# Some help with the “n Choose r” function ```Some help with the “n Choose r” function
Mr. George Tiser - Math 110 Recitation Sections 1, 2
September 11, 2008
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“n Choose r”
1.1
Motivations
(1) A sandwich shop opens in downtown Lexington. They have lettuce, tomato, onion, green pepper,
ham, roast beef, swiss cheese, and other sandwich toppings: a total of 15 different toppings. You
can choose any 3 of them. They claim they serve over 1,000 different kinds of sandwiches. Is that
true? How can we check?
(2) A security system for a biotechnology lab requires a user to push in 5 keys on a pad of buttons
and then press the Door Open button (codes with more keys would be too hard for employees to
remember). How many total keys should they put on the pad, in order to ensure there’s less than
a 1 in a million chance for a burglar to guess the correct code?
(3) Is there a way to write (x − 4)5 in standard form without hours of work?
The solutions to these problems all use the “n choose r” function, which we usually write as n C r
or just (nr ). Instead of saying the word “choose,” many people pronounce n C r as the letter n, the
letter c, the letter r: “en cee arr”.
1.2
So what does “n choose r” really mean?
You may notice that the phrase “n choose r” is unusual English grammar. It probably doesn’t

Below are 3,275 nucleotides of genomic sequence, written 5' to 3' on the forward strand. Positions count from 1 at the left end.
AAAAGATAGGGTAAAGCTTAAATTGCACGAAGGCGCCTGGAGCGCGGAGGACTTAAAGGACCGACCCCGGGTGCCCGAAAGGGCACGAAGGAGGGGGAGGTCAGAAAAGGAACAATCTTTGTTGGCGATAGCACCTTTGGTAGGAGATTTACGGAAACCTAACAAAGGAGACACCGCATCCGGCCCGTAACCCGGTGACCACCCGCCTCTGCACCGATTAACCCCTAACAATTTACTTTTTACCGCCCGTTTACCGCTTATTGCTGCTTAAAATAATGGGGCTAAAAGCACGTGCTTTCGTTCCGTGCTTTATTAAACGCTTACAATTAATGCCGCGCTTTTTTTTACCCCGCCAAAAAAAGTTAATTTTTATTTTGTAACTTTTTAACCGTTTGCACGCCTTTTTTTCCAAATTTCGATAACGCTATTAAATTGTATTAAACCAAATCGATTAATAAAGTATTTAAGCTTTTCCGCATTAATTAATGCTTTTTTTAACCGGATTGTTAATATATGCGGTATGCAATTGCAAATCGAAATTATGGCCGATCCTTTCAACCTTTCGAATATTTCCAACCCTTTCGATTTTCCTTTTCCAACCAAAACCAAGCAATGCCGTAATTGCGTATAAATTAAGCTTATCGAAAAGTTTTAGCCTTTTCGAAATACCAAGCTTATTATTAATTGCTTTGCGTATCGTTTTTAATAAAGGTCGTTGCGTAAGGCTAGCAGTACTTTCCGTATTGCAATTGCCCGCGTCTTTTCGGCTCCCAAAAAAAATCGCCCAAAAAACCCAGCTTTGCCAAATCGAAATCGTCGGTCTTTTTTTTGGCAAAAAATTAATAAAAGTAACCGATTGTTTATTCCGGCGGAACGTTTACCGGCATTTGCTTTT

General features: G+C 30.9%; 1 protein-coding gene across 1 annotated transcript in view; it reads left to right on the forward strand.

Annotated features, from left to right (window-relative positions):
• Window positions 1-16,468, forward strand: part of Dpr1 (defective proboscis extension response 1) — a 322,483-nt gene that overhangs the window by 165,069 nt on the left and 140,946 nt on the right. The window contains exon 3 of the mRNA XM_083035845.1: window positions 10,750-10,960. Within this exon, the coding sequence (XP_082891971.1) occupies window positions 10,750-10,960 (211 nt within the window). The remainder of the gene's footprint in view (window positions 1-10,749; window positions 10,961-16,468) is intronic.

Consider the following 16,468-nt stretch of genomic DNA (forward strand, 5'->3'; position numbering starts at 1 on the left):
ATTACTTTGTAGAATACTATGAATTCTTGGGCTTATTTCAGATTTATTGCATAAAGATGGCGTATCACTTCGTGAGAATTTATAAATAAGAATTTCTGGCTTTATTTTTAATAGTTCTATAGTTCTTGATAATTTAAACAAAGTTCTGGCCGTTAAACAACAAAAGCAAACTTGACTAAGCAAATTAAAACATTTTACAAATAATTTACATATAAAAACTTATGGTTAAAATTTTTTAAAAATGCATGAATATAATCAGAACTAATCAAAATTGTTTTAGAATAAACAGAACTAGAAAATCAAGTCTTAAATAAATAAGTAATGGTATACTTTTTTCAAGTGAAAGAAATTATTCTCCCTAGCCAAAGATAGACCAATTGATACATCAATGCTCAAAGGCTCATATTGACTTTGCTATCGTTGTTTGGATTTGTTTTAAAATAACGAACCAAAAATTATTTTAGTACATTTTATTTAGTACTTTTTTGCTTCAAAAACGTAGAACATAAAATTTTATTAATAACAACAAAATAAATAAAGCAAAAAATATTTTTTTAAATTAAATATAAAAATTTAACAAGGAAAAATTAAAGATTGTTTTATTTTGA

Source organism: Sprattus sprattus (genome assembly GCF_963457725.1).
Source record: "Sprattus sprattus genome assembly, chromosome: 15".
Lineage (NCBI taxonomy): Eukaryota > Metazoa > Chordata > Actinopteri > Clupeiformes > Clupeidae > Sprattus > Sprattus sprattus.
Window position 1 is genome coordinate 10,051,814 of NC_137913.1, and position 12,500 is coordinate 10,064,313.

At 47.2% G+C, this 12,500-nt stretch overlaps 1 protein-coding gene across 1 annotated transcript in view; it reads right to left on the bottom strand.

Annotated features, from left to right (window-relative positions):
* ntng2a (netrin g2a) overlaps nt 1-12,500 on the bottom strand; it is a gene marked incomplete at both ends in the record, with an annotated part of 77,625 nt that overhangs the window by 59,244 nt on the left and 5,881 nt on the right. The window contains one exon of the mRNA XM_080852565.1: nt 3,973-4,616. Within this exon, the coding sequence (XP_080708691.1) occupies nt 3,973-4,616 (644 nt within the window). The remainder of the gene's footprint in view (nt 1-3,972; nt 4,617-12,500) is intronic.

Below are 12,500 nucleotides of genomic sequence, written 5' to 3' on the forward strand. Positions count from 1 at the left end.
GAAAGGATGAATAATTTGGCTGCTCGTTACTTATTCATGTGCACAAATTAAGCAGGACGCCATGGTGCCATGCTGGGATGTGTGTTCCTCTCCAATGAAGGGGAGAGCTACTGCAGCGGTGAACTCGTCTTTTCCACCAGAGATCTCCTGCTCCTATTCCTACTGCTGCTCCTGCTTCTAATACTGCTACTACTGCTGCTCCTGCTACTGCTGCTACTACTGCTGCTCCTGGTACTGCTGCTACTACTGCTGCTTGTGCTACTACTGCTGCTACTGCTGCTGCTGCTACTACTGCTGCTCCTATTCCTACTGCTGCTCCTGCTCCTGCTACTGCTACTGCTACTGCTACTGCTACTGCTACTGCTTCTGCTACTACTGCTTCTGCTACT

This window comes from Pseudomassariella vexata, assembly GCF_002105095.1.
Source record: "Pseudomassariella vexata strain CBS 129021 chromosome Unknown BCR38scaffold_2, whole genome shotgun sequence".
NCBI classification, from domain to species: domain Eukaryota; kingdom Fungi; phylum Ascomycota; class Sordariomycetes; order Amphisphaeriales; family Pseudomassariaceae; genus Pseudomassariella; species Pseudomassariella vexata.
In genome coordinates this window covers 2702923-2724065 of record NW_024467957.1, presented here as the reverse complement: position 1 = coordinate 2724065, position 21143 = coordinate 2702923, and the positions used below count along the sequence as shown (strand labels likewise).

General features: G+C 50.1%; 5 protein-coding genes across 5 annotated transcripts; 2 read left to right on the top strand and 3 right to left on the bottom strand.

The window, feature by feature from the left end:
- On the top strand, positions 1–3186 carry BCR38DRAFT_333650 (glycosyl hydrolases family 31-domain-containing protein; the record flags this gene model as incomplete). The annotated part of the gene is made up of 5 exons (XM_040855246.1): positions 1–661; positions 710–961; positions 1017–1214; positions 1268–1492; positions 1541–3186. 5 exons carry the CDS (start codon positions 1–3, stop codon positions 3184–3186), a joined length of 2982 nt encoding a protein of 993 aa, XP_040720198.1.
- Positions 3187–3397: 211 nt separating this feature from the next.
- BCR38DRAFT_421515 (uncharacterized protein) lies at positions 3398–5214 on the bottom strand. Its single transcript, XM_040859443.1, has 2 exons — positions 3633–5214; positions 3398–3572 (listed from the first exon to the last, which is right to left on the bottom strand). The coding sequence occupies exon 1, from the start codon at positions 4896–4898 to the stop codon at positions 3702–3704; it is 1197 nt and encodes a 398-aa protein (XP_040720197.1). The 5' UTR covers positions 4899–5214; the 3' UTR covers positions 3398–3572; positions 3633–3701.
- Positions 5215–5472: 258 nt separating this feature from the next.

sound like a correctly worded sentence to you. That’s because “n choose r” is shorthand for a
longer sentence:
Out of n possible choices, how many different ways can you choose exactly r of them?
On the one hand, when you’re first learning about n C r , the shorthand “n choose r” can be frustrating because it leaves out so many words. On the other hand, thank goodness we have the shorthand
n C r : can you imagine writing the entire long sentence out each time you need to solve a problem?
1.3
How do we compute “n choose r”?
Counting all the possibilities could take a very long time. Instead, we have a formula:
nC r
=
n!
r!&middot;(n−r)!
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Remember that n! = n&middot;(n − 1)&middot;(n − 2)&middot;(n − 3)&middot; &middot; &middot; &middot; &middot;1.
The formula probably looks tedious (tedious is a formal term for “more work than you really want
to do”). However, it is not so bad. When you plug in numbers, you’ll see there is a lot of cancel10!
10&middot;9&middot;8&middot;7&middot;6&middot;5&middot;4&middot;3&middot;2&middot;1
=
lation, which means there’s much less work to do. For example, 10 C 7 = 7!&middot;3!
= (7&middot;6&middot;5&middot;4&middot;3&middot;2&middot;1)&middot;3&middot;2&middot;1